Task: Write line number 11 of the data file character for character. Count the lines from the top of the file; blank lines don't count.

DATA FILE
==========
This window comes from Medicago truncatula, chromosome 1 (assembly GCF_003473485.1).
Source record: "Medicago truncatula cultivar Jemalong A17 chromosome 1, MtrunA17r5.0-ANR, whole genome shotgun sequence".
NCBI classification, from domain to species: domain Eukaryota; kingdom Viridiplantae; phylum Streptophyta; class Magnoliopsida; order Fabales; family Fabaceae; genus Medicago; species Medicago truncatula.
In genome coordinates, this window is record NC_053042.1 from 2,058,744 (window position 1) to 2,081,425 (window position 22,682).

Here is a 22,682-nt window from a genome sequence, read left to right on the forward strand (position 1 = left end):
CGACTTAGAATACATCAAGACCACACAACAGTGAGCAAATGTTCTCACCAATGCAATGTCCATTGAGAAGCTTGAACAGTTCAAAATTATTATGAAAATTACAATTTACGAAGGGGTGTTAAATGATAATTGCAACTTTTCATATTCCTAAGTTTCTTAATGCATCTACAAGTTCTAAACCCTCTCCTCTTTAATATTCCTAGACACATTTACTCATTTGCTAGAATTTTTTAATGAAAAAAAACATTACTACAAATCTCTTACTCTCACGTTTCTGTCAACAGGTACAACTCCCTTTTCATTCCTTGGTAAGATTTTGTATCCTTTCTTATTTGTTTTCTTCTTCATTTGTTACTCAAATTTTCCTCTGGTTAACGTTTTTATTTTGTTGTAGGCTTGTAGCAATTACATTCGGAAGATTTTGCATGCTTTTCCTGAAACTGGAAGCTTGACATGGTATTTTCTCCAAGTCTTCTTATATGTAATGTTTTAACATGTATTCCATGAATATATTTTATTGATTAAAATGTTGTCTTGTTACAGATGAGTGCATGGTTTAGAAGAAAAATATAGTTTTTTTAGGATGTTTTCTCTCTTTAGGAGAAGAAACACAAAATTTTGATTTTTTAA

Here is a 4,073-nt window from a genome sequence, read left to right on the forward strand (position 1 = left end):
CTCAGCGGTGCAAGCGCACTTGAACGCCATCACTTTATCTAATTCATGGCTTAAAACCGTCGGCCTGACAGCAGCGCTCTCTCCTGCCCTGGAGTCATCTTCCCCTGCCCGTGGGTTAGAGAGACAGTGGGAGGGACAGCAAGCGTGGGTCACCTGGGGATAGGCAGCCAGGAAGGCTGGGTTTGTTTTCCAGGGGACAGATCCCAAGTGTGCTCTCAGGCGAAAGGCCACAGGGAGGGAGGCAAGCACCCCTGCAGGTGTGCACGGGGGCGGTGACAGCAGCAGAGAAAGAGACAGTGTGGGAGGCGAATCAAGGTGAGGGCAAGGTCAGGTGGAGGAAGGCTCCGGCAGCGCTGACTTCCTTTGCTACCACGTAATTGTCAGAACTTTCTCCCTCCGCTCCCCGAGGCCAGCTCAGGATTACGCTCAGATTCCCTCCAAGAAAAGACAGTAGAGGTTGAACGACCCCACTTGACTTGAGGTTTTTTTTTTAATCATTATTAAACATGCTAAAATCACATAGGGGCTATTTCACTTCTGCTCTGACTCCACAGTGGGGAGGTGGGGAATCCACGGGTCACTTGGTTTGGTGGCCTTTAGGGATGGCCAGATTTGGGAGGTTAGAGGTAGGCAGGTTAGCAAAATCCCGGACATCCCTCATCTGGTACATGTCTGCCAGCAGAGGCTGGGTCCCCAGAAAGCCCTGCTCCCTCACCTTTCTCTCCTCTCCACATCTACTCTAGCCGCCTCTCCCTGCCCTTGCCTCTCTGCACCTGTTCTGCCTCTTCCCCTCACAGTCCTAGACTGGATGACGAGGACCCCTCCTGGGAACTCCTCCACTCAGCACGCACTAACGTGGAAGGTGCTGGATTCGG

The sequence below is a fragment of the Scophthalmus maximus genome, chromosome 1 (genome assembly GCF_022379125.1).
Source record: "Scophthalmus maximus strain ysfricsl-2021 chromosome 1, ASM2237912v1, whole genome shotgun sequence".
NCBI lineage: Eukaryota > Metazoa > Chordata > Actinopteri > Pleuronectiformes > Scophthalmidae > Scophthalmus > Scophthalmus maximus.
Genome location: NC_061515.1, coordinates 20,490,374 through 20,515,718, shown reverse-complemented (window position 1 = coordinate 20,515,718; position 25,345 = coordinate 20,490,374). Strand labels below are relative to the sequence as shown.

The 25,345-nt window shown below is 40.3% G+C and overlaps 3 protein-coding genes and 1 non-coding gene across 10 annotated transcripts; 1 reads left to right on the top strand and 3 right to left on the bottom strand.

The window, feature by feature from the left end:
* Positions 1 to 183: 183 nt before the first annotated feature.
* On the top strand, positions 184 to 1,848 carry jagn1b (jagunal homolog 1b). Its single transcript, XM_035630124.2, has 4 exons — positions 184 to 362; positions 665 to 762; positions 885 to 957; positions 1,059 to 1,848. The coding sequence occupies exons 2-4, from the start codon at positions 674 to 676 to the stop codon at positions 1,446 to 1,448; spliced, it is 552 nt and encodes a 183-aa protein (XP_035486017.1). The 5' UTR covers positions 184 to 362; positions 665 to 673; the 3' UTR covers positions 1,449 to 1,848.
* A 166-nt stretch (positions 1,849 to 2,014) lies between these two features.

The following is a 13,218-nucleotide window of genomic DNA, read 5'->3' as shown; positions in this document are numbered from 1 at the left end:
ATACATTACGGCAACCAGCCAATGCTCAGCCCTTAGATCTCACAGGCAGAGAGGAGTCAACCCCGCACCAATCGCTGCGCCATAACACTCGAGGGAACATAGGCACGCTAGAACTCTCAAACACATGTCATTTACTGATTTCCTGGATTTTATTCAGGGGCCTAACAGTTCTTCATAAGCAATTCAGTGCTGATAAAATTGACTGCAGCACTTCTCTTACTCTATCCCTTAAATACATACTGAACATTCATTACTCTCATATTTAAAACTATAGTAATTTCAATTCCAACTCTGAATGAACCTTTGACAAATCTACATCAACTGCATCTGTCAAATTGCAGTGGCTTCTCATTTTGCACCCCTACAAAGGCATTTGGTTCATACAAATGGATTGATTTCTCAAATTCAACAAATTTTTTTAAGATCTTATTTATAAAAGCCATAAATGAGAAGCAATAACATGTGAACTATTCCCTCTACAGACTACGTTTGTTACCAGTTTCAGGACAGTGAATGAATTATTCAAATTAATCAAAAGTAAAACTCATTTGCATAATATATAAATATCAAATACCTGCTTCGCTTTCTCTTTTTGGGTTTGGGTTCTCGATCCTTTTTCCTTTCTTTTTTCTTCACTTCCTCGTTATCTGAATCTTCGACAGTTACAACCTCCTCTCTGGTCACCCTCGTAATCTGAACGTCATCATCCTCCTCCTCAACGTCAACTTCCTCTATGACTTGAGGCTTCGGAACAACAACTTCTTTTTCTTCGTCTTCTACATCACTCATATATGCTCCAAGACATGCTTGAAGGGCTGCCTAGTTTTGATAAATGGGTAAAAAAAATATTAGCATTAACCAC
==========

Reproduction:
NCBI lineage: Eukaryota > Metazoa > Chordata > Actinopteri > Pleuronectiformes > Scophthalmidae > Scophthalmus > Scophthalmus maximus.